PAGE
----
People tend to hold on to their views even when they appear to have been proven factually wrong. Belief perseverance is the propensity to adhere to one's initial opinion even after obtaining new details that conflict with or disconfirm the root of that view. Everyone has attempted to alter someone's sentiment, only to have them stubbornly stay intact—for example, the Lost Cause of the Civil War or even the moon landing.
In many circumstances, opposition to thoughts is rational and justifiable. I find myself to be a victim as well. As you know, I love dinosaurs. Even as a kid, my room was stuffed with toys and books about these thunder lizards. I loved them all, but I was especially fond of the Brontosaurus, a large sauropod, a group of typically giant dinosaurs with long necks and tails. It lived from about 156 to 145 million years ago during the Late Jurassic Period. The first recorded evidence of Brontosaurus was discovered in the 1870s.
But scientists had started to question whether the fossils used to name Brontosaurus came from another dinosaur, the remarkably similar Apatosaurus. in a 1903 publication, there were not enough similarities between the two dinosaurs to exist. As Apatosaurus had been named first, its name was kept, and Brontosaurus became Apatosaurus. For over 100 years, the name Brontosaurus went unused by paleontologists, although the dinosaur certainly lived on in the minds of the public. As a small child in the 1980s, I relished the opportunity to correct adults on the correct term of Apatosaurus.
I was a smug little jerk.
But according to the London Natural History Museum website, the research published in 2015 used 81 specimens from worldwide collections and looked at 477 anatomical traits. The scientists eventually demonstrated that Brontosaurus was distinguishable from Apatosaurus, one of the major distinctions being that Apatosaurus was more massive and robust with a thicker and lower-set neck than Brontosaurus. This was only feasible because paleontologists had found several new dinosaurs recently.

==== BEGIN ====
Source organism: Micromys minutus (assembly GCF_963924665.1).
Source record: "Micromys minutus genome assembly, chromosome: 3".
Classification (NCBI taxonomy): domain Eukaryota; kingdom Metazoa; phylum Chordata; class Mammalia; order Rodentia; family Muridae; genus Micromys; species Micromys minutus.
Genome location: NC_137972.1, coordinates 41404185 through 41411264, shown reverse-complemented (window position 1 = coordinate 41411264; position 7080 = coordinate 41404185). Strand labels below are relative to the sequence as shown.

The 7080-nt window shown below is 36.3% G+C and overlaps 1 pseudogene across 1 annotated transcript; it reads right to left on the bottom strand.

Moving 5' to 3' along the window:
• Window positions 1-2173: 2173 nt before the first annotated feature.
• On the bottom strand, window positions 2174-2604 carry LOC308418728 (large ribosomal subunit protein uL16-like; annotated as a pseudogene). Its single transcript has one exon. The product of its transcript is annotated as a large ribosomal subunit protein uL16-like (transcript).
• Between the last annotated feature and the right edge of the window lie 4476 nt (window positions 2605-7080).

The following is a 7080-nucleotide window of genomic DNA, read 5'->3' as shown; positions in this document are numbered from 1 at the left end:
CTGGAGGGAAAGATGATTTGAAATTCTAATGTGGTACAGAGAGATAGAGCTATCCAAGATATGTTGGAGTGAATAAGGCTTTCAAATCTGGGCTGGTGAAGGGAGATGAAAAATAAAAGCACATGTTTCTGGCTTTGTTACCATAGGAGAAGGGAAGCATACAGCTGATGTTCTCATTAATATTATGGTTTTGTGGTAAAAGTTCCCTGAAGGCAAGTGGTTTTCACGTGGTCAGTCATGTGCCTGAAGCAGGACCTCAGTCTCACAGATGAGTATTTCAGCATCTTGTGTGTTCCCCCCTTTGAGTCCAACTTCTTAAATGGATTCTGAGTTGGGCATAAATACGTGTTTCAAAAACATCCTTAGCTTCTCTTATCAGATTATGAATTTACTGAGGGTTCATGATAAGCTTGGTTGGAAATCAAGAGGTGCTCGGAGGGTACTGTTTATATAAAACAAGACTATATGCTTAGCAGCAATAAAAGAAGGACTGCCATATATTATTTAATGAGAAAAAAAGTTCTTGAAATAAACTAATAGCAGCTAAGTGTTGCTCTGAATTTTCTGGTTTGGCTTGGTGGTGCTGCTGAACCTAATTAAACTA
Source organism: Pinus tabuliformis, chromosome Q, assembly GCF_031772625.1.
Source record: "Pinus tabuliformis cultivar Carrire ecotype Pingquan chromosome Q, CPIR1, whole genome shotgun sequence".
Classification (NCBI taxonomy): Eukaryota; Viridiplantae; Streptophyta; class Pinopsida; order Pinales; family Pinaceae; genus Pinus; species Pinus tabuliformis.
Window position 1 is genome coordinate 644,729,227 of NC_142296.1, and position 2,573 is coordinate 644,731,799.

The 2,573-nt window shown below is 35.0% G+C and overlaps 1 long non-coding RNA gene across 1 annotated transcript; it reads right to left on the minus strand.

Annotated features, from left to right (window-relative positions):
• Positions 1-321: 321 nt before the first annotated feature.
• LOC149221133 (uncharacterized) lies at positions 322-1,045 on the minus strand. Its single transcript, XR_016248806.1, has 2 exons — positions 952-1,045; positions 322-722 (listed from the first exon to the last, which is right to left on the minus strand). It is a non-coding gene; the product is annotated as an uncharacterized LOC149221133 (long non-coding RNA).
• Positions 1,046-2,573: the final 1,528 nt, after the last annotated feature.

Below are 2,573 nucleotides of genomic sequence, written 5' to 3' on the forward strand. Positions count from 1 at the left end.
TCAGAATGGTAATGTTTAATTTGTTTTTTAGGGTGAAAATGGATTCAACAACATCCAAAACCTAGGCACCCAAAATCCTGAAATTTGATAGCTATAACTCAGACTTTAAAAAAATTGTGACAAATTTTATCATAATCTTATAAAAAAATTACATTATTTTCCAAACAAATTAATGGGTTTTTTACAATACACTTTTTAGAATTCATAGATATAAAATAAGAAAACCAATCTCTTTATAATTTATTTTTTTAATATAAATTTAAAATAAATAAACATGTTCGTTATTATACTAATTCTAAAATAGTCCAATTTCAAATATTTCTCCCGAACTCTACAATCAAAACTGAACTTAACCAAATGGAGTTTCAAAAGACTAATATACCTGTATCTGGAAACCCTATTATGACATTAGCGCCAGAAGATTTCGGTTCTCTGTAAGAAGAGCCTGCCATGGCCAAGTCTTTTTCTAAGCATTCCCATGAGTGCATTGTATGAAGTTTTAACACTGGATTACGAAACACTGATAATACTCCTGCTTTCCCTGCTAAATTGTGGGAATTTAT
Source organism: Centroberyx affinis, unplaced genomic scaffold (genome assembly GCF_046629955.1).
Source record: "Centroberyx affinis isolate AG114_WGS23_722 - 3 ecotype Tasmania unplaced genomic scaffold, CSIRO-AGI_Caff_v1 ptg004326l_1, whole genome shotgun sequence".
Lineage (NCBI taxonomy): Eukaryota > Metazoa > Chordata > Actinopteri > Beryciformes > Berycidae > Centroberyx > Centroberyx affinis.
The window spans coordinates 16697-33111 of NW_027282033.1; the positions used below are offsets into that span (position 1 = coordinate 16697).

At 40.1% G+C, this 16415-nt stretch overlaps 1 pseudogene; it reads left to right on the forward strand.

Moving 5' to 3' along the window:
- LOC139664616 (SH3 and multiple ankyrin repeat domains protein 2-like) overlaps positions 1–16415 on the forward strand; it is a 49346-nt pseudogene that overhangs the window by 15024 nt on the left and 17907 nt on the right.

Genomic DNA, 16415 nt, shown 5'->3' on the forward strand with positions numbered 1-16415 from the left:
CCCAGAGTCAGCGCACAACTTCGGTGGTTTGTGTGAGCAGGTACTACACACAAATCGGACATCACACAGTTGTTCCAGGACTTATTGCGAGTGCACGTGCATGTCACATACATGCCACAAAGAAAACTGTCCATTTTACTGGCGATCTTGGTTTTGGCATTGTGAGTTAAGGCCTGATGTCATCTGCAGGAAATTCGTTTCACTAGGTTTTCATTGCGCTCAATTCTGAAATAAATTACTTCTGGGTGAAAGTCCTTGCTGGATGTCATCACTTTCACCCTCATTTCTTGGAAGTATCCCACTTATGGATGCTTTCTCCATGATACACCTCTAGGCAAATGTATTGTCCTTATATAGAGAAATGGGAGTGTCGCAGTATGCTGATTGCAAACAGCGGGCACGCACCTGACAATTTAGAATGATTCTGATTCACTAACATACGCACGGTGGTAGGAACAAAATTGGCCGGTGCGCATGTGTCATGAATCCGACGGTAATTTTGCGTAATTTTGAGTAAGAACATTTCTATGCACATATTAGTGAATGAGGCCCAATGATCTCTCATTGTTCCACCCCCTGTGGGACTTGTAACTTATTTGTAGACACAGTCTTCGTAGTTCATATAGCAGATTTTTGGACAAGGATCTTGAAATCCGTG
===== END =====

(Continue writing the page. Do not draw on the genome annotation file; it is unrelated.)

Many paleontologists were ready and willing to welcome Brontosaurus back. I was not. I went through the seven stages of grief, trying to conclude that the 5-year-old Ryan was wrong all this time, whether he knew it or not. Despite the historical and scientific data in front of me, I would have preferred to have been right versus being correct. Eventually, I came to terms with the discovery, and I welcome as many new dinosaurs as we can find!
As I have mentioned, history needs room to breathe and shift as more and more information is discovered or reevaluated. We must cast off the tattered cloak of dogma that shrouds our inquiry and bask in the light of self-introspection.
Just don't get me started on Pluto. It's a planet, this hill I will die on!
3:59 Lincoln Assassination
9:36 Wild Bill Hickok
15:46 Ku Klux Klan
20:53 Civil Rights Act of 1866
26:22 Black Codes
Brontosaurus: reinstating a prehistoric icon
Abraham Lincoln’s Assassination
The Original Wild West Showdown
Ku Klux Klan
Civil Rights Act of 1866
Black Codes (United States)
The Original Wild West Showdown
Ryan Lancaster wears many hats. Dive into his website to learn about history, sports, and more!